LONDON (Reuters) - Top British investors cut their North American and UK equity holdings in May, seeing more value in higher-yielding emerging market stocks, a Reuters poll showed.
A monthly poll of 12 UK-based investment managers released on Friday showed overall equity holdings fell to 53.8 percent in May, from 55.6 percent in April, as investors felt stock valuations were looking stretched.
“Equities continue to mark time,” said Robert Pemberton, investment director at HFM Columbus. “They look fairly priced in valuation terms and need firm evidence of a sustainable increase in corporate earnings to make further significant progress.”
Holdings in UK stocks stood at 27.3 percent, down from 29.6 percent in April, while holdings in North American stocks fell to 29.9 percent from 30.8 percent.
“With U.S. markets attaining new highs and the UK market within touching distance of them, it is perhaps not surprising that we have seen some valuation-induced nervousness and market rotation in recent weeks,” said Mark Robinson, chief investment officer at Berry Asset Management.
The UK’s blue-chip FTSE 100 index closed near a 14-year-high on Thursday, while the U.S’s S&P 500 index .SPX reached another record high, as both indices were buoyed by the latest round of merger activity and speculation.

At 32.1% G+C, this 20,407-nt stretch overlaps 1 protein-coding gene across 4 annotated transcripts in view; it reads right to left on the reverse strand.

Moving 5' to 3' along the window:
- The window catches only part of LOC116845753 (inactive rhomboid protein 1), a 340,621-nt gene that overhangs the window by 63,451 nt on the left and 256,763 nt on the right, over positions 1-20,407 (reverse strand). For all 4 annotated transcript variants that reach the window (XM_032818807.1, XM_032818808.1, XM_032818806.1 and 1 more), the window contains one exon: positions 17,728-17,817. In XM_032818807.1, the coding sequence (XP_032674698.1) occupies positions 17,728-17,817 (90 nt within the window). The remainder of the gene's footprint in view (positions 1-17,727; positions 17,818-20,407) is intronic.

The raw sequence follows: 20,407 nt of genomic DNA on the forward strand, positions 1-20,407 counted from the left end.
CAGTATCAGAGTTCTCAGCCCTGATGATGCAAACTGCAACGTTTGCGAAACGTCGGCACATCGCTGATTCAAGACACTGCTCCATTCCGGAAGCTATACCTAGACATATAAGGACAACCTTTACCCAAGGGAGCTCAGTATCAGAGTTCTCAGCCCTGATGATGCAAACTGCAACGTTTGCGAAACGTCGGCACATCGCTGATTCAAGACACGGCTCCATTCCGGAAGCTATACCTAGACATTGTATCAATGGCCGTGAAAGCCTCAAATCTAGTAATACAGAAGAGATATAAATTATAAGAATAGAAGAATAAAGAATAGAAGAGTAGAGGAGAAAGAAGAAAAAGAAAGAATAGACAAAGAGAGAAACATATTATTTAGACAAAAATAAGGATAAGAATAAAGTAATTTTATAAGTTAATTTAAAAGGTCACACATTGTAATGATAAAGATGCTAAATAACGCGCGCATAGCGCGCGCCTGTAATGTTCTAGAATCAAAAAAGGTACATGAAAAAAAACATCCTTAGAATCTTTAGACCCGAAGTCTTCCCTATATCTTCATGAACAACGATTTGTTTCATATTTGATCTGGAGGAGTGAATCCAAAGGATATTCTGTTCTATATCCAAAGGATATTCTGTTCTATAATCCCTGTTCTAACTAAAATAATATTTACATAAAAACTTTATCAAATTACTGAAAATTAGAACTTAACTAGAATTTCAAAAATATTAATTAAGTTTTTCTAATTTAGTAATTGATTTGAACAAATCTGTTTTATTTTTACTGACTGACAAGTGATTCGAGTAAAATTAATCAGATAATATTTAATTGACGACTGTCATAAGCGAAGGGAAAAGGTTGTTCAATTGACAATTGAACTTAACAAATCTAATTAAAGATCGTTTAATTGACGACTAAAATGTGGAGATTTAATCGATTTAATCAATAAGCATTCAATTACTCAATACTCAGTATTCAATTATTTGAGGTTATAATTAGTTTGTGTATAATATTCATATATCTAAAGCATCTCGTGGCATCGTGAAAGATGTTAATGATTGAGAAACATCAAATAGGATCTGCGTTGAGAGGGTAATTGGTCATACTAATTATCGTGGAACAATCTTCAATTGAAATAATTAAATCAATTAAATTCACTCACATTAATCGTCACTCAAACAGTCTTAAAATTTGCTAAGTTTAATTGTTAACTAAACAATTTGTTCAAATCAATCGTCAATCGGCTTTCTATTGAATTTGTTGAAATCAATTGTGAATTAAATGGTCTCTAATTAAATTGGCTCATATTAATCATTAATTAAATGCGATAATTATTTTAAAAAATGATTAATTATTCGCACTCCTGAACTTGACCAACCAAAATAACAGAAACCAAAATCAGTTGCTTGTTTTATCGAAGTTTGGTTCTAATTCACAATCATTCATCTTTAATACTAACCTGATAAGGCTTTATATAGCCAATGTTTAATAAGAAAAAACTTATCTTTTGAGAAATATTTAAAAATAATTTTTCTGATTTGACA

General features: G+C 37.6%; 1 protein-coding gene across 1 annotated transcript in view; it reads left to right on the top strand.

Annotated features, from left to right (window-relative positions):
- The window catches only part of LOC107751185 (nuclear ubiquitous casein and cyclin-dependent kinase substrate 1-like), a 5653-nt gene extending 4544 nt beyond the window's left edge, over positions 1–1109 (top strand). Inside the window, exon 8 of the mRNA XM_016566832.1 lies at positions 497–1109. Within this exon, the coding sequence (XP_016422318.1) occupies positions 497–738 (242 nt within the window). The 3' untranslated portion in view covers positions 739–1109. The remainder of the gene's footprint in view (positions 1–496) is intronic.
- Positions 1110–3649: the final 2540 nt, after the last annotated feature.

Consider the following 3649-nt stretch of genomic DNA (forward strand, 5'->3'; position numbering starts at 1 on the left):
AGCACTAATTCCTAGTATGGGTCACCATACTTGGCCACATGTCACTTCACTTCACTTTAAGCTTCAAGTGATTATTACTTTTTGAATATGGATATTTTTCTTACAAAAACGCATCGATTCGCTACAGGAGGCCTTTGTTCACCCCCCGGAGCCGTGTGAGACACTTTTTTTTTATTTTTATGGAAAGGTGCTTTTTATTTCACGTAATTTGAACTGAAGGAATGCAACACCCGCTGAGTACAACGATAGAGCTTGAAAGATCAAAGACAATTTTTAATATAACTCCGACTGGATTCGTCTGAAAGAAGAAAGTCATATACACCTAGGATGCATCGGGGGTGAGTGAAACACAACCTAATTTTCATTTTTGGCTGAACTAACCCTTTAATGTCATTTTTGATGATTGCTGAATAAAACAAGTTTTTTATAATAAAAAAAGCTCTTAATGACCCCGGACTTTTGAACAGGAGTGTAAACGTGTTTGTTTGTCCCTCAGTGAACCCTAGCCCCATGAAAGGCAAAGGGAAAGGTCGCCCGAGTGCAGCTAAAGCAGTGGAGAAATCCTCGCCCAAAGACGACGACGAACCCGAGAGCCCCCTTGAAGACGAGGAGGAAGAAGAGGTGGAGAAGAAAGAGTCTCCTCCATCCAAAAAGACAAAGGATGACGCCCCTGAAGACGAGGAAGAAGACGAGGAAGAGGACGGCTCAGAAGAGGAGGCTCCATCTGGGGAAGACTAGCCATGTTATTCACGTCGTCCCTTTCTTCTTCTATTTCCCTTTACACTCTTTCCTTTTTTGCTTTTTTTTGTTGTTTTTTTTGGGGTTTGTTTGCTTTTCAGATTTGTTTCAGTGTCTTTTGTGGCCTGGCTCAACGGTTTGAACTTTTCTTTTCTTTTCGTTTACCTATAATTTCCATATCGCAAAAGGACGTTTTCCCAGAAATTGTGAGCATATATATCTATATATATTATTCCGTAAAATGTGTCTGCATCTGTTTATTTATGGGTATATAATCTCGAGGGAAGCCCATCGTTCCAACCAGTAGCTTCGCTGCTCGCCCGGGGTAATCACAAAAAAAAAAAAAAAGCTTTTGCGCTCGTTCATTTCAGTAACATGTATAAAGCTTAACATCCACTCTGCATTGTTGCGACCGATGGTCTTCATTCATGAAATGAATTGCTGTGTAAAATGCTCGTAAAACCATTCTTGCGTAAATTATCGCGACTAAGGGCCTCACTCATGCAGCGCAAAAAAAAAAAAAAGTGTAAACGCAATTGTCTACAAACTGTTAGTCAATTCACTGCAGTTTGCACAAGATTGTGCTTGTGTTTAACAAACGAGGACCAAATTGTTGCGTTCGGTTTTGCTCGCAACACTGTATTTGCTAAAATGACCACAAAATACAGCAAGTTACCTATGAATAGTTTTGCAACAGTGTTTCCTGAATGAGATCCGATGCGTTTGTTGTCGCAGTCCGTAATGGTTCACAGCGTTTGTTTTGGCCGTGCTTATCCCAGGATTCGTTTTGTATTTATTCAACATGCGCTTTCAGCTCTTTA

But it was a different story for investment in emerging market equities.
Holdings in emerging Asian stocks rose to 10.1 percent, up from 8.4 percent in April, while investors lifted their Latin American stock bets to 1.7 percent which, while relatively low, marked the highest level since at least June 2012. Emerging European stock holdings rose to 1.4 percent from 0.5 percent.
“Frontier and emerging markets have been surprisingly strong over the past few months, as investors focus more upon those regions that continue to show superior growth,” said Peter Lowman, chief investment officer at Investment Quorum, adding India had reacted “very positively” to its recent election.
India’s benchmark BSE index hit record highs earlier this month as it emerged that Narendra Modi had won a landslide victory to become prime minister of the world’s largest democracy.
The Reuters poll, conducted from May 12 to 28, showed bond holdings had risen to 23.9 percent, from 22.5 percent in March, while cash holdings were up at 6.5 percent, from 5.9 percent the previous month.
“Whilst sovereign bonds might look expensive, the reluctance of central banks to raise interest rates in the foreseeable future helps to give this asset class some continued attractions,” added Investment Quorum’s Lowman.
(This story has been refiled to remove duplicate word)
Reporting By Jemima Kelly; Editing by Susan Fenton